[tweetmeme] Everyone has a list. I have one. A list that as of last weekend had another dot-point struck from it with gay abandon. I didn’t finally get to meet life-long idol – little Johnny Howard – with those eyebrows so luscious and full. Nor did I run naked down Bourke Street screaming, “I’m free!”. No, as interesting and highly disturbing as both those ambitions may appear, my exploits over the weekend were equal parts delicious and awesome. You see, I made sausages!
I have had this one on my list for some time. One above home curing and one down from making my own jam. As you can see, my list of ambitions reads like that of an 80 year old grandmother. Not that there is anything wrong with being an 80 year old grandmother of course.
Moving on. Myself and a friend decided on producing two different sausages. Pork, red wine & garlic and a spicy Italian (pork, fennel, chilli, basil et cetera). Wanting to source the best meat possible and obtain natural hog casings, I paid my local butcher, T.O.M.S., a visit. With organic pork and hog casing in tow it was time to head home and start the long, but enjoyable task of preparing the sausages. The process went something like this:
Meat preparation – I was lucky enough to obtain some of the pork trim (belly, shoulder and other bits and pieces). I say lucky because it saved us some time that would otherwise have been spent trimming the meat off of the pork shoulder. The trim would also provide a more varied texture and taste to the finished sausage, and was $10 p/kilo cheaper. The trim was cubed and carefully removed of all sinew ready for marination.
Marination – with the meat trimmed, it was time to add the flavour. Half the mixture was mixed with freshly minced garlic, salt and pepper, covered then placed in the refrigerator overnight. The other portion was combined with lightly toasted and crushed fennel and coriander seed, chilli flakes, cajun pepper, paprika, fresh basil and oregano, salt and pepper and again placed in the refrigerator.
Grinding – the meat was removed from the fridge after 24 hours and passed through the coarse die of the grinder. It was then passed a second time through the fine die to obtain a more even texture. We did this for two reasons. Firstly because we found that when passing the meat through the fine die first, the fat would catch, causing the meat to ‘smear’. This smearing can result in a grainy, and subsequently inferior tasting, sausage. Secondly, we actually found this double-handling sped up the process by allowing the meat to pass through the grinder at a faster rate.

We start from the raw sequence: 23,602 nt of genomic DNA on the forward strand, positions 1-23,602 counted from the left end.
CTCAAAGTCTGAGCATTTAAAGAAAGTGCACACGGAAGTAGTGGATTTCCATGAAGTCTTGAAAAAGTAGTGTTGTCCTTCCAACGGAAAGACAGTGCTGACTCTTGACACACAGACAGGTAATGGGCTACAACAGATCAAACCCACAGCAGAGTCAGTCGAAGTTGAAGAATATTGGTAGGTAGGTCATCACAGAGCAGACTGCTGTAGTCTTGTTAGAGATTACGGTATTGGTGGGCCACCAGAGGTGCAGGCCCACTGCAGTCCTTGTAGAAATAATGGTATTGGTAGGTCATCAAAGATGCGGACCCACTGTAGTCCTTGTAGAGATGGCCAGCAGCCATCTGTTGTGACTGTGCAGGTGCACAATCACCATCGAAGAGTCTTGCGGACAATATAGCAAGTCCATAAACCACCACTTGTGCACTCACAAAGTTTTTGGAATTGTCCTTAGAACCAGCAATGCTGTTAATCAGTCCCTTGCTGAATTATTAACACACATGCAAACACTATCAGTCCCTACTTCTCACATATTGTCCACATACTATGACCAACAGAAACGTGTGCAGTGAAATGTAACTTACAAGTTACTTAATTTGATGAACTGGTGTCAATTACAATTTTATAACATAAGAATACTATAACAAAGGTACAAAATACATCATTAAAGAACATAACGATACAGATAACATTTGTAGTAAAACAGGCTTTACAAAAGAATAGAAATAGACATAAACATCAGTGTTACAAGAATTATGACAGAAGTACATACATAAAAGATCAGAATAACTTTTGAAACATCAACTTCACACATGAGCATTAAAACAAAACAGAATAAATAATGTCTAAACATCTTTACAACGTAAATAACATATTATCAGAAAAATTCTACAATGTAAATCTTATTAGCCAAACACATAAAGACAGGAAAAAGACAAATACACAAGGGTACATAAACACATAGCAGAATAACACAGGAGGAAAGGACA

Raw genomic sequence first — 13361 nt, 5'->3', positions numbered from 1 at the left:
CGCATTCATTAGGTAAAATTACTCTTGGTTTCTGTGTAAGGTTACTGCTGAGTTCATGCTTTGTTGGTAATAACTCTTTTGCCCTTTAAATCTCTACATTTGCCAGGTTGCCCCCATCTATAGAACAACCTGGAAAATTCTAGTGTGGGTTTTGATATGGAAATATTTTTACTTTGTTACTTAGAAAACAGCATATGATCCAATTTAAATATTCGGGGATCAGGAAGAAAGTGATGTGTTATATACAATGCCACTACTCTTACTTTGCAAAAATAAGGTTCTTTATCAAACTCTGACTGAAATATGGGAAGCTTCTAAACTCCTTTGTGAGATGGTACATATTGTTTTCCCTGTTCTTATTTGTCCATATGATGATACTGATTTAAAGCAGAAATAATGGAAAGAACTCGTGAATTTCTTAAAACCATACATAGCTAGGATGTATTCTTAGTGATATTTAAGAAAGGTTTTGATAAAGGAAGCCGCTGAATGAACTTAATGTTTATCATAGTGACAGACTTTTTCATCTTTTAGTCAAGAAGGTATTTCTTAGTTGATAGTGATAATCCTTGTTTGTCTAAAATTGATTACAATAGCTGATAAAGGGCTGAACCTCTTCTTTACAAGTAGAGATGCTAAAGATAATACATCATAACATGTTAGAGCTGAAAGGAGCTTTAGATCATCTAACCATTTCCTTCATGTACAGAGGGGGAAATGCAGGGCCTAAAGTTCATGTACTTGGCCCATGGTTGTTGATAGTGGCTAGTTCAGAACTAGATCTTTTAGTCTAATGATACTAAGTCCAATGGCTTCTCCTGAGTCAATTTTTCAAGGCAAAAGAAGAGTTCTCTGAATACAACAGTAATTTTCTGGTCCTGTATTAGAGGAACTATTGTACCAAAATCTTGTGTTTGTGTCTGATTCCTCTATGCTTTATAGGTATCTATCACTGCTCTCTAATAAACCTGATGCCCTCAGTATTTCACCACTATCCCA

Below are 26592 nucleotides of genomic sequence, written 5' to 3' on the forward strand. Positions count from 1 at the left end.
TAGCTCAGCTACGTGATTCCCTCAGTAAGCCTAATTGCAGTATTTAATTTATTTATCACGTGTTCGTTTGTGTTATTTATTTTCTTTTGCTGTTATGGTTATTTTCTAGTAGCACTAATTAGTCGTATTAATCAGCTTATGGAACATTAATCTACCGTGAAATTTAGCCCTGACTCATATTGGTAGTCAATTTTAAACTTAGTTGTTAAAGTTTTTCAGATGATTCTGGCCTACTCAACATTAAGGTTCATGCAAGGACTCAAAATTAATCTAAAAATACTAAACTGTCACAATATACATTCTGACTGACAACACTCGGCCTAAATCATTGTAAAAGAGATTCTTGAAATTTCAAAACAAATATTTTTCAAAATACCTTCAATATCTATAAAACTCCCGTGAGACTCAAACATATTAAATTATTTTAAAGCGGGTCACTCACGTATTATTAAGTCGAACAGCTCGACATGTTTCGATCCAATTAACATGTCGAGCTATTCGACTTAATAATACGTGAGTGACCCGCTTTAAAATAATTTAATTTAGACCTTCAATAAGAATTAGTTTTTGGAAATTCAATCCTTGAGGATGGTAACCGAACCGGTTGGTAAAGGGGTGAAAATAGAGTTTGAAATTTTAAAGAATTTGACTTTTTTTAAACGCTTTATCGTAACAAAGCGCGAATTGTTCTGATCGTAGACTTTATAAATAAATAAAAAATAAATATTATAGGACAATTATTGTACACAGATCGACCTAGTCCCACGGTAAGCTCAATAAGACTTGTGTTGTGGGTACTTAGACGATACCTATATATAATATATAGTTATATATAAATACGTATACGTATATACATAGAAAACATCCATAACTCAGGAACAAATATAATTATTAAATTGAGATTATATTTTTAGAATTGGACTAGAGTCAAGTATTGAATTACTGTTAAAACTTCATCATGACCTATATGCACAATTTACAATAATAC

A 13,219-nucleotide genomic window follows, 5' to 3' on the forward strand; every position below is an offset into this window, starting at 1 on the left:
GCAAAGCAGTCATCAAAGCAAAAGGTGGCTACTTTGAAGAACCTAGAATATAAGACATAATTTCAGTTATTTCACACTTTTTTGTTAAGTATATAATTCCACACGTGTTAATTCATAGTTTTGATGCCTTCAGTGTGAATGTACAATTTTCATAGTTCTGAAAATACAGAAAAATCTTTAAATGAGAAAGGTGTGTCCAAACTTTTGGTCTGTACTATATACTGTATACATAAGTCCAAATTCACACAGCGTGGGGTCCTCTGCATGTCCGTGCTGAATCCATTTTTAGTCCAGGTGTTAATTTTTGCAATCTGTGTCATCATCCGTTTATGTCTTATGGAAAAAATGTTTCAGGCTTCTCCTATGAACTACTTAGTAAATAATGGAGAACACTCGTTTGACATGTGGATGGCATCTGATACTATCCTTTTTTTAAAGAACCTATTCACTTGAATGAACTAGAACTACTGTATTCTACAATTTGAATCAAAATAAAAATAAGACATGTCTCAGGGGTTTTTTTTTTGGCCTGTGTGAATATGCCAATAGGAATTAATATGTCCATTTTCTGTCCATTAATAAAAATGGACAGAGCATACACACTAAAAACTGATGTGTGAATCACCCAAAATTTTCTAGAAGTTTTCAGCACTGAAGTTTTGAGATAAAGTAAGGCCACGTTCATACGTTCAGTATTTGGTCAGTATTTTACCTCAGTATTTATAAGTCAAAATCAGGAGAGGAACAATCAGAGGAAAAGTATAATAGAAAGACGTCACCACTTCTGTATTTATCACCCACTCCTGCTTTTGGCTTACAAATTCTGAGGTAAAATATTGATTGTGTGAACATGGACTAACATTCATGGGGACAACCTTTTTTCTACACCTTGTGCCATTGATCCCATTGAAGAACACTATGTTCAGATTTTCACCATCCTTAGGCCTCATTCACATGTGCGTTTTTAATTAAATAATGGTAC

Primary Bind – now the meat was ground, it was time to quickly, but thoroughly mix the mince to obtain what is known as the primary bind. This allows the proteins to develop in the meat and results in a mixture that binds easily and makes for a more even consistency within the sausage. This is similar to kneading dough and working the gluten in flour. At this stage, a half cup of good quality red wine was added to the red wine and garlic sausage mixture and an eighth of a cup of red wine vinegar and some water to the spicy Italian.
Stuffing – Now to the fun bit. A length of intestine was carefully fed onto the sausage attachment and the mince was stuffed evenly and slowly. I found this step to be quite a bit easier than first thought and was luckily successful with my first, and ever subsequent attempt thereafter. Maybe this was just beginner’s luck. Once the casings were stuffed, the sausages were tied by pinching then twisting the first link, pinching but not twisting the second link, then finally pinching and twisting (in the same direction as the first twist) the third link. This action will ensure that the second link is twisted along with the third, saving time in the process.
Resting – once all of the sausages were stuffed and tied, the sausages were refrigerated overnight ready for dinner the following evening.
Eating – I don’t need to explain this bit, do I? The end result was well worth all the effort. Far better than anything you’ll find in any supermarket and definitely as good as some butchers’ sausages, I can’t wait to make my next batch.
So if you have a spare weekend, and are looking for something to do, why not give sausages a go? If you do, be sure to drop me a line and let me know how you got along.